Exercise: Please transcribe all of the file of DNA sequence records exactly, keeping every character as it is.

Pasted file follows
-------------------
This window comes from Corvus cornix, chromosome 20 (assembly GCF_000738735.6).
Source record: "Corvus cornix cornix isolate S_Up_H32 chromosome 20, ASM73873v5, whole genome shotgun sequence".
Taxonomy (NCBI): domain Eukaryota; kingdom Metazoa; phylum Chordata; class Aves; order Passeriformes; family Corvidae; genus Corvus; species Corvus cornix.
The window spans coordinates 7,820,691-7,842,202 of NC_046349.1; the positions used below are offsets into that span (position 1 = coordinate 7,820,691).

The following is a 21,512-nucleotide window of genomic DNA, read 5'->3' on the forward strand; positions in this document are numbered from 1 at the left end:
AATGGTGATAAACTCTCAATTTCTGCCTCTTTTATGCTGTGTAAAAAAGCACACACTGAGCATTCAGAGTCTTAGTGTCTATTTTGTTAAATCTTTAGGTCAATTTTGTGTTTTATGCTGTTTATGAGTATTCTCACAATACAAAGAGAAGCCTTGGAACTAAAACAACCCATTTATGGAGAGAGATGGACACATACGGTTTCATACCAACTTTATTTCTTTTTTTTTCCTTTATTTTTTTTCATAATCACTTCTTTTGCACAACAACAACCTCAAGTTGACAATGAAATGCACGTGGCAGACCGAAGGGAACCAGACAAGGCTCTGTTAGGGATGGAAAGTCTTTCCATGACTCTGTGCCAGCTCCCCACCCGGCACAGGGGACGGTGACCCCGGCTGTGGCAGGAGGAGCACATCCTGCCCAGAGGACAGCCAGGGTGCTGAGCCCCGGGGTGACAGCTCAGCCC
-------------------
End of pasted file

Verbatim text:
This window comes from Corvus cornix, chromosome 20 (assembly GCF_000738735.6).
Source record: "Corvus cornix cornix isolate S_Up_H32 chromosome 20, ASM73873v5, whole genome shotgun sequence".
Taxonomy (NCBI): domain Eukaryota; kingdom Metazoa; phylum Chordata; class Aves; order Passeriformes; family Corvidae; genus Corvus; species Corvus cornix.
The window spans coordinates 7,820,691-7,842,202 of NC_046349.1; the positions used below are offsets into that span (position 1 = coordinate 7,820,691).

The following is a 21,512-nucleotide window of genomic DNA, read 5'->3' on the forward strand; positions in this document are numbered from 1 at the left end:
AATGGTGATAAACTCTCAATTTCTGCCTCTTTTATGCTGTGTAAAAAAGCACACACTGAGCATTCAGAGTCTTAGTGTCTATTTTGTTAAATCTTTAGGTCAATTTTGTGTTTTATGCTGTTTATGAGTATTCTCACAATACAAAGAGAAGCCTTGGAACTAAAACAACCCATTTATGGAGAGAGATGGACACATACGGTTTCATACCAACTTTATTTCTTTTTTTTTCCTTTATTTTTTTTCATAATCACTTCTTTTGCACAACAACAACCTCAAGTTGACAATGAAATGCACGTGGCAGACCGAAGGGAACCAGACAAGGCTCTGTTAGGGATGGAAAGTCTTTCCATGACTCTGTGCCAGCTCCCCACCCGGCACAGGGGACGGTGACCCCGGCTGTGGCAGGAGGAGCACATCCTGCCCAGAGGACAGCCAGGGTGCTGAGCCCCGGGGTGACAGCTCAGCCC